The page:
Hey guys! Back with another cookie today, and it’s actually a recipe from my first cookbook Sugar High! This is one of the most overlooked recipes, and it’s seriously so good!
This recipe is super simple, and you end up with these big oatmeal treats that are chewy in the middle and lightly crisp on the edges- seriously the texture is addictive. I’m super into a classic and simple oatmeal cookie, and these are the perfect ones to add to your holiday baking list!
How to Make Oatmeal Cookie Thins
These cookies come together really easily, and it’s your basic cookie mixing method. We’re starting out by beating together some butter, white sugar, and brown sugar until fluffy. Then we’re adding in the egg and vanilla extract.
Finally, we’re adding in the dry ingredients and mixing until everything is well combined. It’s super simple!
Then I like to use a cookie scoop to scoop these cookies out onto a large baking sheet. These cookies spread a good amount as they bake, so you want to leave about 2 inches between each cookie. I also decided to sprinkle a little flakey salt on top this time and it was seriously SO good!
And then they’re off to the oven! The cookies will look slightly puffy and just barely golden brown on the edges when they are finished baking- they will settle and continue cooking as they cool. Enjoy yourself a chewy, crisp, oatmeal cookie!
Tips & Tricks for the Perfect High-Altitude Oatmeal Cookie
These cookies are a simple thin oatmeal cookie that I’m seriously obsessed with, and they are super easy! Here are my tips and tricks to help you along the way:
- Cream the butter and sugar together well until it’s light and fluffy. this should take a good 5 minutes or so. It makes a big difference!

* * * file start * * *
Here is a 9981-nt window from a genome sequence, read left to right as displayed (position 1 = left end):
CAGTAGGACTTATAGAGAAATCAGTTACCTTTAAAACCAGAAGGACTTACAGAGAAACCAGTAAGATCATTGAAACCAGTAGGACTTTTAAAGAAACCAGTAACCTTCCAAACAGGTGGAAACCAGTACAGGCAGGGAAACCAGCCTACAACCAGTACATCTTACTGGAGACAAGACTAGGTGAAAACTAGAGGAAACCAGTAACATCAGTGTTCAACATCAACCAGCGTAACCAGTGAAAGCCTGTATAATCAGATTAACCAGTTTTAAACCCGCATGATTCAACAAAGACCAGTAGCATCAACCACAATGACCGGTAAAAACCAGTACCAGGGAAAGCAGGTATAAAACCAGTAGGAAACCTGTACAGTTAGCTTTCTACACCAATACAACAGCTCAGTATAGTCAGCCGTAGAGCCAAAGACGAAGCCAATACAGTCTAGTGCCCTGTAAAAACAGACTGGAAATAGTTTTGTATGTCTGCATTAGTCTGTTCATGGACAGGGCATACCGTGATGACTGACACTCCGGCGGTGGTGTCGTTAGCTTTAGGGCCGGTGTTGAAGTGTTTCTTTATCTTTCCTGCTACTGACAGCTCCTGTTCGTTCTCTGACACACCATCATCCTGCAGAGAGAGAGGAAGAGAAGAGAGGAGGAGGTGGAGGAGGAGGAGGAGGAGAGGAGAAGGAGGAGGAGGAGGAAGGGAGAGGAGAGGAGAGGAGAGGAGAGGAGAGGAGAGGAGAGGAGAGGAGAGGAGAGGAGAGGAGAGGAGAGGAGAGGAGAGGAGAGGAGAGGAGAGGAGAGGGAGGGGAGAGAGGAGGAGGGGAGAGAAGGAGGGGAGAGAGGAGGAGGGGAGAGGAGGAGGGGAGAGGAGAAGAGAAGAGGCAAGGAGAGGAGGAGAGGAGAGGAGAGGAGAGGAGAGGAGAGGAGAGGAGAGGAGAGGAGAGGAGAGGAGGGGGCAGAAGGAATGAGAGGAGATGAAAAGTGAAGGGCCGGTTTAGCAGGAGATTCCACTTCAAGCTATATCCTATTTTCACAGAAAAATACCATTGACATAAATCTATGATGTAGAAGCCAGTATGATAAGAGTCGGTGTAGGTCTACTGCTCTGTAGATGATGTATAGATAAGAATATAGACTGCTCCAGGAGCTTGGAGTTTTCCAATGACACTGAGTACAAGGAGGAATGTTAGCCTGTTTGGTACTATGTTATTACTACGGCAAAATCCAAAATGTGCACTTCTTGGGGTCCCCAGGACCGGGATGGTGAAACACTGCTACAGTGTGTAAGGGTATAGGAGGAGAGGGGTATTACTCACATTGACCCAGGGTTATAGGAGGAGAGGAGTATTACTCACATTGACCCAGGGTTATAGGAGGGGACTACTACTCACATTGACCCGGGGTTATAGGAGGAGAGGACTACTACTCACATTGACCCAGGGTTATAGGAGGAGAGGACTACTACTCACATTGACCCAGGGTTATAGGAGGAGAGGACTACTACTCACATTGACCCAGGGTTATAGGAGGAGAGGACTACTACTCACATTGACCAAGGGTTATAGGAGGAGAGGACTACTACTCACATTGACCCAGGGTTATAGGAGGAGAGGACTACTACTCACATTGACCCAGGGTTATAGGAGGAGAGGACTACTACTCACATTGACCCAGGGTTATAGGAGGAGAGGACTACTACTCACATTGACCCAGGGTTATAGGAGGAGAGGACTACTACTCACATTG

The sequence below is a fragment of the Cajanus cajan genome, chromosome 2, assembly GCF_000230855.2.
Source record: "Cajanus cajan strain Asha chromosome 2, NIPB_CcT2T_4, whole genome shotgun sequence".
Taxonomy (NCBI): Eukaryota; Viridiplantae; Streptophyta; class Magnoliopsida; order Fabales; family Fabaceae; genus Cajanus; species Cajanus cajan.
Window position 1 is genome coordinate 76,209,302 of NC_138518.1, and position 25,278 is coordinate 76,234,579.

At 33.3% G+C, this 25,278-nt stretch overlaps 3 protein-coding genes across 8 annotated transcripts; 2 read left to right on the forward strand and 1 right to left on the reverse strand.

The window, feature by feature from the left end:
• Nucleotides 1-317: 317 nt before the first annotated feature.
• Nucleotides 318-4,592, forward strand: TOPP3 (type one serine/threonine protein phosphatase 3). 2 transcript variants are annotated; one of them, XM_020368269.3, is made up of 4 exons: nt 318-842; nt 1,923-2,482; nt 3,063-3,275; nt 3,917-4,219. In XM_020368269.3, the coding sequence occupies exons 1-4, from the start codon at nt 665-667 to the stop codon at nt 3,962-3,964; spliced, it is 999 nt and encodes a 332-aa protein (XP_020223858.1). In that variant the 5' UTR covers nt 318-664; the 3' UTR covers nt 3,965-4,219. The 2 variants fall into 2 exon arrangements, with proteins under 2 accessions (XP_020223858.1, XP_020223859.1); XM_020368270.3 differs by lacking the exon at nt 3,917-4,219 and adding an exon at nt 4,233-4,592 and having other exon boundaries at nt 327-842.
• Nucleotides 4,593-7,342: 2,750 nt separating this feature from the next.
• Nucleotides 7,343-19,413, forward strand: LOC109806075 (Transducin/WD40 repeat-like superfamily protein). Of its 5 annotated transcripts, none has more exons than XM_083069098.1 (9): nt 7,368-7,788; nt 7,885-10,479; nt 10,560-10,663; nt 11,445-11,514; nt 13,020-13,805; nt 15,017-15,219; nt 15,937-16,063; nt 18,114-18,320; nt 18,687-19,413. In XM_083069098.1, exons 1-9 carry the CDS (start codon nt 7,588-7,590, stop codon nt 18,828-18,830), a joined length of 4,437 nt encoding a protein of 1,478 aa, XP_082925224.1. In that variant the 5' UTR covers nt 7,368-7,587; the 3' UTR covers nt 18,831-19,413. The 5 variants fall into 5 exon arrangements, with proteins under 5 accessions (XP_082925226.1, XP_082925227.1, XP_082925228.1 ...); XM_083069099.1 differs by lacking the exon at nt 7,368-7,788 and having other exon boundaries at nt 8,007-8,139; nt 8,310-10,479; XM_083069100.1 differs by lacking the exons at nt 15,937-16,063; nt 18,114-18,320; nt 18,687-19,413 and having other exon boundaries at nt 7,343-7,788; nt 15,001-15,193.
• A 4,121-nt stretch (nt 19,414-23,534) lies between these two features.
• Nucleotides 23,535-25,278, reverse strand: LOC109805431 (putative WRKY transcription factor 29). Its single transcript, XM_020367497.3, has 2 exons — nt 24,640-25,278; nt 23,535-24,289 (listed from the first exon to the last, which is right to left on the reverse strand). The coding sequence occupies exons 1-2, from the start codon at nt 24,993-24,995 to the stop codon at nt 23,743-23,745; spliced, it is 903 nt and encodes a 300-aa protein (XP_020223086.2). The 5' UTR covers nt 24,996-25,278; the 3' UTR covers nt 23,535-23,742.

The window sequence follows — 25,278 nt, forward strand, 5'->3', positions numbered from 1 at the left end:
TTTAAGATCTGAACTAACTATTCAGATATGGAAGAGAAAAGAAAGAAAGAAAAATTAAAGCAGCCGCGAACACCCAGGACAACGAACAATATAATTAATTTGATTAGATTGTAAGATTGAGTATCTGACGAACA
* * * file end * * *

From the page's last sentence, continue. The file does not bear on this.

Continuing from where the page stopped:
- Don’t over mix the cookie dough but mix it enough to make sure that everything is well incorporated. The dough is pretty soft, so you should be able to give it a couple of good stirs after it’s finished mixing with an electric mixer just to ensure everything is evenly mixed.
- Press down the cookie dough gently before baking. You don’t need to press them down a ton, just a gentle press will help the cookies bake and spread more evenly
- Add flakey salt to the top optionally. This wasn’t a part of my original recipe, but it’s seriously SO good, so I recommend the addition!
- Don’t over bake the cookies. As always, keep a close eye on these cookies as they bake. You want them to look just lightly golden around the edges and a little puffy all over when you pull them out of the oven. Remember that they will continue to cook and settle as they cool!
- Store in an air-tight container for up to 5 days while keeping that perfect chewy texture.
- I’m at about 5,000 ft. above sea level and I find that most people who live between about 3,000-7,000 ft above sea level do not need to make any adjustments to my recipes!
Hope you guys enjoy this one as much as I do!
Oatmeal Cookie Thins
- 1 3/4 cups flour
- 1/2 tsp. baking soda
- 1/8 tsp. baking powder
- 1/2 tsp. salt
- 1 tsp. cinnamon
- 2 cups old fashioned oats
- 1 cup softened butter
- 1 cup sugar
- 1/2 cup brown sugar
- 1 egg
- 2 tsp. vanilla extract
- 1 tbs. flakey salt
Preheat your oven to 350 degrees, and line two cookie sheets with parchment paper or non-stick sheets.
In a medium bowl, stir together the flour, baking soda, baking powder, salt, cinnamon, and oats. In a large bowl, beat together the butter, sugar, and brown sugar until fluffy. Add in the eggs and vanilla and stir until combined. Slowly add in the flour mixture. Make sure to mix the dough thoroughly, ensuring an even consistency throughout.
Scoop the cookies onto your baking sheet by 1-2 tablespoonfuls. Press down the cookies lightly, and sprinkle the tops with flakey salt. Bake for 10-12 minutes, or until just golden on the edges. Cool completely. The cookies will become more crisp as they cool, remaining chewy in the centers.
Hello and welcome! My name is Nicole, and Dough-eyed is a food blog for people who want to bake for their family and friends in high-altitude areas. Think of me as a friendly voice there with you in the kitchen, here to give you confidence when you’re baking, and to help you with the struggles of baking at high-altitude. Come back every week for new recipes, tips, and advice on high-altitude baking!
My cookie dough came out really dry. Any idea what I might have done wrong?
Hi there- so sorry to hear that it came out dry. Sometimes this can happen based on differences in how we measure ingredients. Were you using old fashioned oats (not instant?), and a full two tsp of vanilla extract?